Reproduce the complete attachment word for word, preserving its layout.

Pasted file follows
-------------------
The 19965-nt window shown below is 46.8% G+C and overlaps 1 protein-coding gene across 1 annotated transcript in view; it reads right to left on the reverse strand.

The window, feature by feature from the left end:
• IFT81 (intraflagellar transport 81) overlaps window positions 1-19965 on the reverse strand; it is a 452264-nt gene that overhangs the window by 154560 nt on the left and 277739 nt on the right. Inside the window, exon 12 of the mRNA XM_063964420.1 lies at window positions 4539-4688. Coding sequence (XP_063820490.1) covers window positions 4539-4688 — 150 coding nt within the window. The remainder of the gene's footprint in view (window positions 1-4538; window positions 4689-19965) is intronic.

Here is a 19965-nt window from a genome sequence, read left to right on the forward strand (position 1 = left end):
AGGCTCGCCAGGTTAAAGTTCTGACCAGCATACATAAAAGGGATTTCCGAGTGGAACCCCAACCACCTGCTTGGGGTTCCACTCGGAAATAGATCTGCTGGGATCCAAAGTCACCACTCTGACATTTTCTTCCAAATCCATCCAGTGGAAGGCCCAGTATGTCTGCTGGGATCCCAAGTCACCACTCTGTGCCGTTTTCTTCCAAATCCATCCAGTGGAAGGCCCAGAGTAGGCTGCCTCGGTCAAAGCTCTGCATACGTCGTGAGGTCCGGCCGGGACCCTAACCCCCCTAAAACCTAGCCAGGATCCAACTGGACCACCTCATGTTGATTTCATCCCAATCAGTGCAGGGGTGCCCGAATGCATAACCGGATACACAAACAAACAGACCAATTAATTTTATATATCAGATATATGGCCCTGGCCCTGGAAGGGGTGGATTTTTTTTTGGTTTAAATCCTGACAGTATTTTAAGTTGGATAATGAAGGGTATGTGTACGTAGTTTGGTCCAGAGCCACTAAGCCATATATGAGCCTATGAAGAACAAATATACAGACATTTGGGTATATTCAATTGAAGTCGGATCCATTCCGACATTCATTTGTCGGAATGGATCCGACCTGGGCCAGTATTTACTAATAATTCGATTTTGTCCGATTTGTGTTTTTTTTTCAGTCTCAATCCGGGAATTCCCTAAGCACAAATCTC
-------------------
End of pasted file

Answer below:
The 19965-nt window shown below is 46.8% G+C and overlaps 1 protein-coding gene across 1 annotated transcript in view; it reads right to left on the reverse strand.

The window, feature by feature from the left end:
• IFT81 (intraflagellar transport 81) overlaps window positions 1-19965 on the reverse strand; it is a 452264-nt gene that overhangs the window by 154560 nt on the left and 277739 nt on the right. Inside the window, exon 12 of the mRNA XM_063964420.1 lies at window positions 4539-4688. Coding sequence (XP_063820490.1) covers window positions 4539-4688 — 150 coding nt within the window. The remainder of the gene's footprint in view (window positions 1-4538; window positions 4689-19965) is intronic.

Here is a 19965-nt window from a genome sequence, read left to right on the forward strand (position 1 = left end):
AGGCTCGCCAGGTTAAAGTTCTGACCAGCATACATAAAAGGGATTTCCGAGTGGAACCCCAACCACCTGCTTGGGGTTCCACTCGGAAATAGATCTGCTGGGATCCAAAGTCACCACTCTGACATTTTCTTCCAAATCCATCCAGTGGAAGGCCCAGTATGTCTGCTGGGATCCCAAGTCACCACTCTGTGCCGTTTTCTTCCAAATCCATCCAGTGGAAGGCCCAGAGTAGGCTGCCTCGGTCAAAGCTCTGCATACGTCGTGAGGTCCGGCCGGGACCCTAACCCCCCTAAAACCTAGCCAGGATCCAACTGGACCACCTCATGTTGATTTCATCCCAATCAGTGCAGGGGTGCCCGAATGCATAACCGGATACACAAACAAACAGACCAATTAATTTTATATATCAGATATATGGCCCTGGCCCTGGAAGGGGTGGATTTTTTTTTGGTTTAAATCCTGACAGTATTTTAAGTTGGATAATGAAGGGTATGTGTACGTAGTTTGGTCCAGAGCCACTAAGCCATATATGAGCCTATGAAGAACAAATATACAGACATTTGGGTATATTCAATTGAAGTCGGATCCATTCCGACATTCATTTGTCGGAATGGATCCGACCTGGGCCAGTATTTACTAATAATTCGATTTTGTCCGATTTGTGTTTTTTTTTCAGTCTCAATCCGGGAATTCCCTAAGCACAAATCTC